Sunday, January 1, 2012

A New Year is Beginning


Reflections on news about the United States during 2011...
  • From beginning to end, the biggest story remained the struggling economy (in general) and persistent unemployment (specifically). Until August/September, people seemed optimistic that things were slowly improving (I assume that the rising stock market contributed to the feeling), but this fall and winter there’s been a noticeable downturn in expectations (even though the unemployment rate has finally decreased a bit). The analysts and columnists tend to blame the problem on “Europe”, but I think the Greeks and Italians are serving as a convenient scapegoat for Americans. I think we are in for continued economic problems, because I fail to see where new jobs will come from. The key will be transitioning away from a consumption-based economy, in which so much depends on all of us constantly purchasing new things (cell phone advertising is everywhere – do people replace their phones every few months?). We need to find a new way to measure (and feel) our individual and collective “growth.”
  • President Obama has continued to disappoint me. He generally does well as a compromiser, but I desperately want some bully-pulpit leadership. I want him to get out in-front of the day-to-day discussion and help us to reframe debates. He shies away from doing this. There were several articles this year about Obama’s psychological tendency towards conflict-avoidance, and I think this is correct. There has been so much kicking-the-can-down the road on (1) reforming tax policy and (2) addressing the debt. Although I blame the Republicans for their intransigence, Obama has the top-job, and he is the person best positioned to change the public’s perspective. Also, he focuses way too much on getting re-elected. This reinforces my desire to move to a single 6-year term for the president, so we won’t have to spend half of each presidency focusing on the next election.
494. At the Constitutional Convention, was there any discussion of a Presidential term-length other than 4 years ?  Did anyone propose a 6 or 8 year term, with an explicit limitation to a single term?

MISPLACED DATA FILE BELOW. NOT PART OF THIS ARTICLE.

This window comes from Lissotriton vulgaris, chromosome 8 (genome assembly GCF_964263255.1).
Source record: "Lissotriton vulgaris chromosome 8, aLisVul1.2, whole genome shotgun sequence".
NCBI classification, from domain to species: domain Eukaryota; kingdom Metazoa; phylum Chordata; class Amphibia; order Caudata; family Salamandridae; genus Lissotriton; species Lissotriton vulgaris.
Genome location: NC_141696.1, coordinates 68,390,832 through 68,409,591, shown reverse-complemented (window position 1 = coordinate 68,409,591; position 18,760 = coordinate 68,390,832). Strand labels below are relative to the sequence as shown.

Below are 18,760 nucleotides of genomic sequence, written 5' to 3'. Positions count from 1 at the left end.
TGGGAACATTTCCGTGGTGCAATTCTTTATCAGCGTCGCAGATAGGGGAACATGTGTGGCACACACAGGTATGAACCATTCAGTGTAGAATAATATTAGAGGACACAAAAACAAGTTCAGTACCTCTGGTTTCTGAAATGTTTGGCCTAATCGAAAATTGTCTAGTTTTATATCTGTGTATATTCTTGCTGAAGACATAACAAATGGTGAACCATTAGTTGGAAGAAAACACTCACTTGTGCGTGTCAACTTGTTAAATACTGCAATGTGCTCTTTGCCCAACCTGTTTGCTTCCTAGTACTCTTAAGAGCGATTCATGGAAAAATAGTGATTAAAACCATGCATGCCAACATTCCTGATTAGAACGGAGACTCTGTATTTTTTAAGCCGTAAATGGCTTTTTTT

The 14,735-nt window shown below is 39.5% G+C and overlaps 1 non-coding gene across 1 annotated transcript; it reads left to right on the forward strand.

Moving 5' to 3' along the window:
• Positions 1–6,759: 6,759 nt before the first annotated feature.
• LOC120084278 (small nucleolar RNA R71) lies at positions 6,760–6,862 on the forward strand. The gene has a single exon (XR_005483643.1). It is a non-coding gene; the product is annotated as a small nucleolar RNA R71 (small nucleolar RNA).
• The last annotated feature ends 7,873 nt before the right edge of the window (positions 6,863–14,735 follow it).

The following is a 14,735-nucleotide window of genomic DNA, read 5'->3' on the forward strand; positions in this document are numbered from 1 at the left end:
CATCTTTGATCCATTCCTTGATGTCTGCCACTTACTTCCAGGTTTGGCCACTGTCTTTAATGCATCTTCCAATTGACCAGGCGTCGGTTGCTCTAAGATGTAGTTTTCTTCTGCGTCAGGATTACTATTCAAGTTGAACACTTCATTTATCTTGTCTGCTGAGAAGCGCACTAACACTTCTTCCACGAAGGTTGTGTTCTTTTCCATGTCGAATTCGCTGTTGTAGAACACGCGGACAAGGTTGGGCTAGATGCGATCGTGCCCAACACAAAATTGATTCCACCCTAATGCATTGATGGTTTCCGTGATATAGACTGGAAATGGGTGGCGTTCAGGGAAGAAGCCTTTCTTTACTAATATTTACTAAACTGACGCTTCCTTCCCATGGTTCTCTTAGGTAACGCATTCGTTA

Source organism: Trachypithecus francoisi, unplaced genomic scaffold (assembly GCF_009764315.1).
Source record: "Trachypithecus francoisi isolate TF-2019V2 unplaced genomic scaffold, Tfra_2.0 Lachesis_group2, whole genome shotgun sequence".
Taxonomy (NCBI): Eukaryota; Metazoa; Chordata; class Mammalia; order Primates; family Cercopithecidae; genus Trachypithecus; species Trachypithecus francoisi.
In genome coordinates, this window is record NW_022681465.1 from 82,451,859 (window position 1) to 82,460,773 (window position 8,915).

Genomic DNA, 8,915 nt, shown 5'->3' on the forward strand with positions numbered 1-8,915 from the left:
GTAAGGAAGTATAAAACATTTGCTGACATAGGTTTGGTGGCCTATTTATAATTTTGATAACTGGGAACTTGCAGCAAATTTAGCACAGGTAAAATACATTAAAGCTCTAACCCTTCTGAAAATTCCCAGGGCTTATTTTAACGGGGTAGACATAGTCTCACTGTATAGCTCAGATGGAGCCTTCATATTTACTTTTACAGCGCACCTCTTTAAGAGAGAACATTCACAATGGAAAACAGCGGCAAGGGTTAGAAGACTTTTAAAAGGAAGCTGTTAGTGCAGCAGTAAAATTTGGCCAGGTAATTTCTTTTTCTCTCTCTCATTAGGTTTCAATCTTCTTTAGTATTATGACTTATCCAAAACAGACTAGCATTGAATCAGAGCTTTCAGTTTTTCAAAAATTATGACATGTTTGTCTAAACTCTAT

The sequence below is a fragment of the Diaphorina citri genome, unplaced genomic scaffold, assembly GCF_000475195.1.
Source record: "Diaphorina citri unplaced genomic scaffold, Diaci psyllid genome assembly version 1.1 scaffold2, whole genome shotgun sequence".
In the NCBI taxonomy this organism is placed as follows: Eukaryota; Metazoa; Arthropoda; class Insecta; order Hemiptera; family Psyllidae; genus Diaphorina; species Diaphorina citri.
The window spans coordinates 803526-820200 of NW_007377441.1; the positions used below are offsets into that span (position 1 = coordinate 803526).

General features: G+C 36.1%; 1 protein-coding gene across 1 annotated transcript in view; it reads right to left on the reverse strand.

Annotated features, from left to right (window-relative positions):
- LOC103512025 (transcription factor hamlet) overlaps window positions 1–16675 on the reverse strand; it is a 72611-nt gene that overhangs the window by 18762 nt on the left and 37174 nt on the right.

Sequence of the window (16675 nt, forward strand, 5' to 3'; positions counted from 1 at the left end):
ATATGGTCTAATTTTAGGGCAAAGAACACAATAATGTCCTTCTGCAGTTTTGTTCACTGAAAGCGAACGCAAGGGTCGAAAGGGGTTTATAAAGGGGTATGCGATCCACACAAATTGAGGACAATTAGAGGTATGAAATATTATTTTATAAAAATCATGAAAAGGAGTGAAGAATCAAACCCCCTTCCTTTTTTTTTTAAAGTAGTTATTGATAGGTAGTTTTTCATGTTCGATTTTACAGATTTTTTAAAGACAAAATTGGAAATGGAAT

495. What's the most likey Constitutional amendment to be adopted in the next twenty years?

496. If Obama does not win re-election, will he move back to Chicago?  Will he run in 2016?
  • The big foreign policy development of 2011 was the killing of Osama Bin Laden at the beginning of May, and I credit Obama for keeping his eye on the ball on this task (unlike Bush). I’m comfortable with the targeted assassination of Osama, but less so with the tremendous increase in drone-killings by the Obama administration (the Washington Post has done a good job focusing on the drone issue in the past couple of months). I understand the need/desire to fight the terrorists, but I have to wonder if we are generating more hatred for America by killing people by machine and from a distance. In addition to the practical question (not wanting to make America less safe because it’s more hated), I am unclear in my mind about the morality of drones.
  • The quest for the Republication nomination has been a major political story throughout the year, and I have been consistently astounded at the low quality of the candidates (excepting Mitt Romney, per below). I would have thought that with Obama seeming a vulnerable incumbent, there would be at least a couple of legitimate contenders (Mitch Daniels and/or Chris Christie – I am waiting for a piece on longform.org on the real reasons they chose not to run). One good development has been the increased number of debates, although the 60-second format is absurd and keeps us mired in a soundbite culture.
497. If Romney is elected, what Cabinet post does Christie get?  I can't see him as the Vice Presidential nominee (because of the problem of two Northeasterners).  Perhaps Treasury Secretary?

498. Does Daniels or Christie have any regrets right now?

499. Has Tim Pawlenty endorsed anyone yet?  I don't think so - I think the news this fall about Pawlenty was that he may challenge Al Franken for the Minnesota Senate seat, but I don't think he's endorsed anyone.
  • Regarding Romney, I think he may have the background and temperament to make him an effective leader. I also like that he’s a moderate (notwithstanding his best efforts to convince Republican primary voters otherwise). If the election were today I’d have to do a lot of thinking in choosing between him and Obama, both because of my disappointment in Obama and because I think Romney might genuinely be able to shift our economic policy in a positive way. I am definitely torn – I want to believe that Obama can become a great leader, but the dashed expectations sting.
500. I should be happy that Obama is so pragmatic and seeking-of-compromise.  Why am I not more enthusiastic about him?  Is the problem with my expectations rather than his leadership? This is going to be a big question to think about in the coming months.
  • The Solyndra story was probably the year’s most interesting in terms of the convergence of (1) the proper role of government, (2) nurturing a new American economy, and (3) the potential for corruption when government money is at stake. I remain confused about the extent to which solar and wind energy (and nuclear) could become viable, large-scale alternatives, and Solyndra’s failure makes me worried that solar energy may not be as close to a “breakthrough” as previously reported.
  • In terms of my news consumption, I re-subscribed to the paper edition of the Post around mid-November, and I am really getting into the routine of reading it.  I am not impressed with their columnists (Dionne and Robinson are so repetitive), but their investigative, medium-length stories are quite good.

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